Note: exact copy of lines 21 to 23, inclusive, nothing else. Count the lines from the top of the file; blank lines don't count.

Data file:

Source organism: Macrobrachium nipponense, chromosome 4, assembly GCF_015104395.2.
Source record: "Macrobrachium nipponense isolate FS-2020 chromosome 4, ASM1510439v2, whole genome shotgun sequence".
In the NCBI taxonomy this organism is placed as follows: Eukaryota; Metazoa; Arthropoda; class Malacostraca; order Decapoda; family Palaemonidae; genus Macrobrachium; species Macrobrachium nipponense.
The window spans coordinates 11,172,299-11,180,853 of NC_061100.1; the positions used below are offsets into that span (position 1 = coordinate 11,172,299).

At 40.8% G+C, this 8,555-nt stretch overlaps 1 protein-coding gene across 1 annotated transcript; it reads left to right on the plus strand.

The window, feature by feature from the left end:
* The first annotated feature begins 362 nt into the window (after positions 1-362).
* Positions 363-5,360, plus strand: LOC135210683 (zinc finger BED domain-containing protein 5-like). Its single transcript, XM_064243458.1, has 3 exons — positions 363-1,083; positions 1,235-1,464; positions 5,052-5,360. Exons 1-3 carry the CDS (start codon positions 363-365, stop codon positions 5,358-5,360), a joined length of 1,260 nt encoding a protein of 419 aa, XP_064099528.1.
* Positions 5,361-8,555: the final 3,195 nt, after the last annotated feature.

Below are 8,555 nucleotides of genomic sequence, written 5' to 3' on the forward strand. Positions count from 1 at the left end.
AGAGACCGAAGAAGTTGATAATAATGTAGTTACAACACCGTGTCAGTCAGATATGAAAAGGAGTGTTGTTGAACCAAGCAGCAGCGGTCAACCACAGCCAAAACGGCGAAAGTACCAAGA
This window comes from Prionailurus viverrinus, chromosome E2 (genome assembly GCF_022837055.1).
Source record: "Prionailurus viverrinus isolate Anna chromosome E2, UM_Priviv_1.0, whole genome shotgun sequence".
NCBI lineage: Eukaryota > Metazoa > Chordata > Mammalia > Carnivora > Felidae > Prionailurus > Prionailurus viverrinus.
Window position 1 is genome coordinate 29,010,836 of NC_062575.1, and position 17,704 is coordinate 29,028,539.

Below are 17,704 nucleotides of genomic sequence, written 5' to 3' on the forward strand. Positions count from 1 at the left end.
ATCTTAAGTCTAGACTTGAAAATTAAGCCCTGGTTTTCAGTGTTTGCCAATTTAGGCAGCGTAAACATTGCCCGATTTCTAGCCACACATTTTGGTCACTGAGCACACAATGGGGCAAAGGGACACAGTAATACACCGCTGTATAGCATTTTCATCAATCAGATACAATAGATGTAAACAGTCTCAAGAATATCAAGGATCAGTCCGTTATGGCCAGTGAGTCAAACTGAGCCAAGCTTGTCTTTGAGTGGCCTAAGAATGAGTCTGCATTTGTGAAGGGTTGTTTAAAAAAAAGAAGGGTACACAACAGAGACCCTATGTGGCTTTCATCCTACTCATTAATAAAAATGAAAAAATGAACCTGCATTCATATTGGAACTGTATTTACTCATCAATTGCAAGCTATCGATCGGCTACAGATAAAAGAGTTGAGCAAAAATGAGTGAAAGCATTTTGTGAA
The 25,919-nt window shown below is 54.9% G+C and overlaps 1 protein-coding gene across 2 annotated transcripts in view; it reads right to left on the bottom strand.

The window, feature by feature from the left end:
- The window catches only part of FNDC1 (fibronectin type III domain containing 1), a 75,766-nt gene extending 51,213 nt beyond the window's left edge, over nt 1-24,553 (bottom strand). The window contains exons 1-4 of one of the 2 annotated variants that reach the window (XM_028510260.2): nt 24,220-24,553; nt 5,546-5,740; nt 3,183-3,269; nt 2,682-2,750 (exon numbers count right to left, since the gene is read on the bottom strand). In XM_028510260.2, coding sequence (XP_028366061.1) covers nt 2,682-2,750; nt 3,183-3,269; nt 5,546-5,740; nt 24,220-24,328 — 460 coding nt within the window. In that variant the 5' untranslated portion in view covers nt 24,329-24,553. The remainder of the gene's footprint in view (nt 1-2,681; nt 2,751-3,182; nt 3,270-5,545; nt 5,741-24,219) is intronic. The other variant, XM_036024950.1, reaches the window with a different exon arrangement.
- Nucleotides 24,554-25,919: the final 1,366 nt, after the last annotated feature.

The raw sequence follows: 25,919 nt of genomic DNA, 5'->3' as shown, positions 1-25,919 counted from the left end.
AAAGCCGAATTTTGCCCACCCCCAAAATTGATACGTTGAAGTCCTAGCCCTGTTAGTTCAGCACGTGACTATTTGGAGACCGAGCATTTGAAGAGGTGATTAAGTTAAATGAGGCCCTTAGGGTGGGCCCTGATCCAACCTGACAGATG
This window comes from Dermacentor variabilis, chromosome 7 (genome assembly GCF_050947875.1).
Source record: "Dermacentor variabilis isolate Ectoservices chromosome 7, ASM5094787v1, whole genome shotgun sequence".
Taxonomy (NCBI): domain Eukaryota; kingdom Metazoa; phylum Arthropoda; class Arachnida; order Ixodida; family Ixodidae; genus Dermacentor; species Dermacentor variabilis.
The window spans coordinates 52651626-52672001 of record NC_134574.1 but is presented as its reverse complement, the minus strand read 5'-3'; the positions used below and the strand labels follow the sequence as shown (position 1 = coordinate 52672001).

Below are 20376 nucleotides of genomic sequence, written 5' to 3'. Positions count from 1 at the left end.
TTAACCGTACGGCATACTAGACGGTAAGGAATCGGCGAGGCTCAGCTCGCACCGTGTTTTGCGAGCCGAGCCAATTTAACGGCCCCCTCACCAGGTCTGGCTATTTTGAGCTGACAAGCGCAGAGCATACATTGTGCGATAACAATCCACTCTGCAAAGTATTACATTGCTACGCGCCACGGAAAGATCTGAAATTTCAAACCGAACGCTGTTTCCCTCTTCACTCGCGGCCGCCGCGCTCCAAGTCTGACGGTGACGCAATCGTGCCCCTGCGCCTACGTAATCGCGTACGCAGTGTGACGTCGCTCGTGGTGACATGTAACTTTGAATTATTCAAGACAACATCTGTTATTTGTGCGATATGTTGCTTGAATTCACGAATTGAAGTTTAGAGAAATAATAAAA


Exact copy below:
- Nucleotides 24,554-25,919: the final 1,366 nt, after the last annotated feature.

The raw sequence follows: 25,919 nt of genomic DNA, 5'->3' as shown, positions 1-25,919 counted from the left end.
AAAGCCGAATTTTGCCCACCCCCAAAATTGATACGTTGAAGTCCTAGCCCTGTTAGTTCAGCACGTGACTATTTGGAGACCGAGCATTTGAAGAGGTGATTAAGTTAAATGAGGCCCTTAGGGTGGGCCCTGATCCAACCTGACAGATG